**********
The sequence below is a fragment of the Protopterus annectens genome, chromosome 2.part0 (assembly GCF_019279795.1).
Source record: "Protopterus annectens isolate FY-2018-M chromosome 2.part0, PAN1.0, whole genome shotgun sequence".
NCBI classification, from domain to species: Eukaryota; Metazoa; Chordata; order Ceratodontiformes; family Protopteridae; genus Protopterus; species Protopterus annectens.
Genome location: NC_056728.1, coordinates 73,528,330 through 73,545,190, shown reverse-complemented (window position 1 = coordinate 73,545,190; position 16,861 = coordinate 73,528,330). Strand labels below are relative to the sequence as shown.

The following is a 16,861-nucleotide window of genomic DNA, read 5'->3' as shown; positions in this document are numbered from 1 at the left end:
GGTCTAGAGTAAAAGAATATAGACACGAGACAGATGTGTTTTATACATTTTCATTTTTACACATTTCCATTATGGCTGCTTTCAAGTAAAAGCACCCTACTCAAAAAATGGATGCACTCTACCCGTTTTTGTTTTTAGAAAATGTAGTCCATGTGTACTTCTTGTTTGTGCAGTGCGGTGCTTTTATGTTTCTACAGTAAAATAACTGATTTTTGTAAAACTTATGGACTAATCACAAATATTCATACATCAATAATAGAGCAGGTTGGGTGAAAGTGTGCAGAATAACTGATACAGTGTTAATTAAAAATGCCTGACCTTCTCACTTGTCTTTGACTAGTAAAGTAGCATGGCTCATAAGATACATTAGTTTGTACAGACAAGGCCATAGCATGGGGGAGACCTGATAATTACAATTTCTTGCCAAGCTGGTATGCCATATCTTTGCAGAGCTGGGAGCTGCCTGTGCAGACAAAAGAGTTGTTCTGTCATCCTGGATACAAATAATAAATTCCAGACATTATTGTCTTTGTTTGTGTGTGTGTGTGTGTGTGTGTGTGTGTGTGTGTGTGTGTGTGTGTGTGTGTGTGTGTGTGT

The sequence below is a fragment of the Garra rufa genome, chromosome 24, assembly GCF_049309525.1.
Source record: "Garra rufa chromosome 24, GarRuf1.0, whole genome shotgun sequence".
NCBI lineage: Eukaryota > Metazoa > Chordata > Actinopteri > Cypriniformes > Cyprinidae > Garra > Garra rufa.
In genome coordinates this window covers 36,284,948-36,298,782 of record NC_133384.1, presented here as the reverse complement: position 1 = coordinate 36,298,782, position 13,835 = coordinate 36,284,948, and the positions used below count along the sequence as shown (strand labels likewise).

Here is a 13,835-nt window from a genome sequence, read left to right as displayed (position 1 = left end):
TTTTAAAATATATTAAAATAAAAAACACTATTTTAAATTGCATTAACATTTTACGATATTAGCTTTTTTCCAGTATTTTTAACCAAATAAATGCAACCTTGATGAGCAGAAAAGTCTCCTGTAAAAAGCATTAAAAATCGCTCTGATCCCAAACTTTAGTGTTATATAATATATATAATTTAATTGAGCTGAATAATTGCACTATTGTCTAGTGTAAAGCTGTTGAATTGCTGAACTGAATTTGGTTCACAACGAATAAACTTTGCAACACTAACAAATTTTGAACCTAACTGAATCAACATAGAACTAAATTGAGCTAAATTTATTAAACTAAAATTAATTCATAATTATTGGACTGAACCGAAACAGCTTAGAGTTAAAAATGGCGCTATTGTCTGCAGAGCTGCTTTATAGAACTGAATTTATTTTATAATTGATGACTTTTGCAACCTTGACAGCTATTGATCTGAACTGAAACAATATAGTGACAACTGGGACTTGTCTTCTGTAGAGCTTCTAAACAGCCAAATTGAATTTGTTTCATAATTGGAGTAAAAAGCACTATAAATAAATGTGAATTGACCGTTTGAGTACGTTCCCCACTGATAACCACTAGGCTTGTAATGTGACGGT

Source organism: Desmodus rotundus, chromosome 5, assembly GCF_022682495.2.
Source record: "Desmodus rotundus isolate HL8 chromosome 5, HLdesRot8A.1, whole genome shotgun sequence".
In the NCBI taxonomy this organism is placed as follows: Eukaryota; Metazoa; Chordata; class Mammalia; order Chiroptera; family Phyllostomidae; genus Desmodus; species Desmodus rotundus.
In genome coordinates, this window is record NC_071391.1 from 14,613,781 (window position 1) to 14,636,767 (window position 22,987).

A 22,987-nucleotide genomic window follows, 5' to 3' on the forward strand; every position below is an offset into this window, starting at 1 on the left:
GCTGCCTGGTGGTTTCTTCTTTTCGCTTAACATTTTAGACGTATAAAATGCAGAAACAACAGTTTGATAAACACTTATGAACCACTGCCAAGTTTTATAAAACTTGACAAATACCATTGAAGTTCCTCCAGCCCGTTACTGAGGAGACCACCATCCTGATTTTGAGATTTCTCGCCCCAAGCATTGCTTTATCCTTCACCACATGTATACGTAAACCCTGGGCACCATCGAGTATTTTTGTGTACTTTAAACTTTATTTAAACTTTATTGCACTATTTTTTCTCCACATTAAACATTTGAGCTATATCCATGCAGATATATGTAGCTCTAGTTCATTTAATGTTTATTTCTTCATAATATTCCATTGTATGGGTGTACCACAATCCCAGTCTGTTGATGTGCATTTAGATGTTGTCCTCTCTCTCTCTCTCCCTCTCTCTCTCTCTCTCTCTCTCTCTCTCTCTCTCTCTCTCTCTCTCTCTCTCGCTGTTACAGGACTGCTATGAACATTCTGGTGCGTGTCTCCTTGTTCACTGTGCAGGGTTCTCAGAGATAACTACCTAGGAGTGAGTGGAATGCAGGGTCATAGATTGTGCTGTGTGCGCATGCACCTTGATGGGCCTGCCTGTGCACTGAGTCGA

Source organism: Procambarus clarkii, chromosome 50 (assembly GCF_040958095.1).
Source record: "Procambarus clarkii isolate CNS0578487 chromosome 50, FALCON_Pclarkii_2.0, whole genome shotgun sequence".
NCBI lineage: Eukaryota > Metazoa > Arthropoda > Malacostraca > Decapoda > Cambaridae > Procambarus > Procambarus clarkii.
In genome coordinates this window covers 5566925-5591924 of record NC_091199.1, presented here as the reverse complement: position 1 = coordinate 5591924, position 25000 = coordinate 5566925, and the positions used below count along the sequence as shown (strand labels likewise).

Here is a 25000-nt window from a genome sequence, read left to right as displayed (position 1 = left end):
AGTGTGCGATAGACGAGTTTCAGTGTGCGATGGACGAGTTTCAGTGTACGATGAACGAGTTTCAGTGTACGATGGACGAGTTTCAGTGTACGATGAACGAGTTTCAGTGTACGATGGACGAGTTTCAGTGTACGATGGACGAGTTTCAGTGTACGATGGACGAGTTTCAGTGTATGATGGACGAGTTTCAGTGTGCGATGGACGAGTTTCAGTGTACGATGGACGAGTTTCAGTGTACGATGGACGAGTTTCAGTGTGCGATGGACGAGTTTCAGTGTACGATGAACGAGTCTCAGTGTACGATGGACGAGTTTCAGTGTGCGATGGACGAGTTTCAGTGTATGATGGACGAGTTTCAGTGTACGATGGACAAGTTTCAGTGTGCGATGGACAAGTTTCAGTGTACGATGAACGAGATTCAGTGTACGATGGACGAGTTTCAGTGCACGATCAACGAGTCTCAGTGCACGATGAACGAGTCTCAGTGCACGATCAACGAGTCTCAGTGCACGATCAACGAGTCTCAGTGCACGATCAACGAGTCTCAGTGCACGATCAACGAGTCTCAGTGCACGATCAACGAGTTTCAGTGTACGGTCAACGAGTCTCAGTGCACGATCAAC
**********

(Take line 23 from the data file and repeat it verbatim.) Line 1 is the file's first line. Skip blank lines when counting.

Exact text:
Here is a 25000-nt window from a genome sequence, read left to right as displayed (position 1 = left end):